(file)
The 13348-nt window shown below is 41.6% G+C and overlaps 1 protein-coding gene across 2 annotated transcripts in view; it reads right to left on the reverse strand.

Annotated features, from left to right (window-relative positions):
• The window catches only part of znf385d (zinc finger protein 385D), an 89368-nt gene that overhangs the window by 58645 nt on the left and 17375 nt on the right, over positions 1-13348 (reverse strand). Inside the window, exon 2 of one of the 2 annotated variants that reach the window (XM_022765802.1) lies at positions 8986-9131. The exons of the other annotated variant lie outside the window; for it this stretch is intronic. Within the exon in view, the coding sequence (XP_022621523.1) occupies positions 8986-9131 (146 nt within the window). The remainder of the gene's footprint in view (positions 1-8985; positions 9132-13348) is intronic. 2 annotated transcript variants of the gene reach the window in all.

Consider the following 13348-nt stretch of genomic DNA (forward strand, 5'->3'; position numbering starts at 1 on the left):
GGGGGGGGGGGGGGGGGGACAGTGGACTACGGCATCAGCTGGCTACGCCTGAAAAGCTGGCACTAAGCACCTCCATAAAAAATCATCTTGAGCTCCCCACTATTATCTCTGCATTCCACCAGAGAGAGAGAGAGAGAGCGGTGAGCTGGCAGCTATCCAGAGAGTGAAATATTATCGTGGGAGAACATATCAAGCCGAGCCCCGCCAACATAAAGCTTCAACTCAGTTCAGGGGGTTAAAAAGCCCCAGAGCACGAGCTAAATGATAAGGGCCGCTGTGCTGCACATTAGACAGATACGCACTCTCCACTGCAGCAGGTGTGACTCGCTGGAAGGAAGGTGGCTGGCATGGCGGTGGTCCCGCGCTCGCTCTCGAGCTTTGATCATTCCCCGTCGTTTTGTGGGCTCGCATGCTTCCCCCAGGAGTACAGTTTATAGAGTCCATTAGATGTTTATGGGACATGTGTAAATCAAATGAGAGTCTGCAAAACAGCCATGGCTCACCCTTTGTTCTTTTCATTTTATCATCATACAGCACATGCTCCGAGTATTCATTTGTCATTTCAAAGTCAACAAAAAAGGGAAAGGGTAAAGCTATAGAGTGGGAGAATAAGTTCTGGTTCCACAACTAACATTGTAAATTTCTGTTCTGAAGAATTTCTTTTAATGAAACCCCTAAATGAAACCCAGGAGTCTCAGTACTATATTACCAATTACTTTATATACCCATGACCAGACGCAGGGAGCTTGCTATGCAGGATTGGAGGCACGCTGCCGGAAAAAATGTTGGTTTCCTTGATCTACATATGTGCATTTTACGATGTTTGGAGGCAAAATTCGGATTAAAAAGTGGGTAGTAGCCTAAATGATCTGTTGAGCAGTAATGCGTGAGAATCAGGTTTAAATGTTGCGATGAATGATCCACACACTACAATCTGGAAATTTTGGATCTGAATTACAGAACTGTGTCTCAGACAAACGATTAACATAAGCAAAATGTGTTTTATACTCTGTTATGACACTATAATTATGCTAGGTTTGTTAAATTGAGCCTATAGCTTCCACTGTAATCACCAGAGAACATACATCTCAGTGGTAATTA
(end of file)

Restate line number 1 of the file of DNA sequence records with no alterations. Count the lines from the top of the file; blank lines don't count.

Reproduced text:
The 13348-nt window shown below is 41.6% G+C and overlaps 1 protein-coding gene across 2 annotated transcripts in view; it reads right to left on the reverse strand.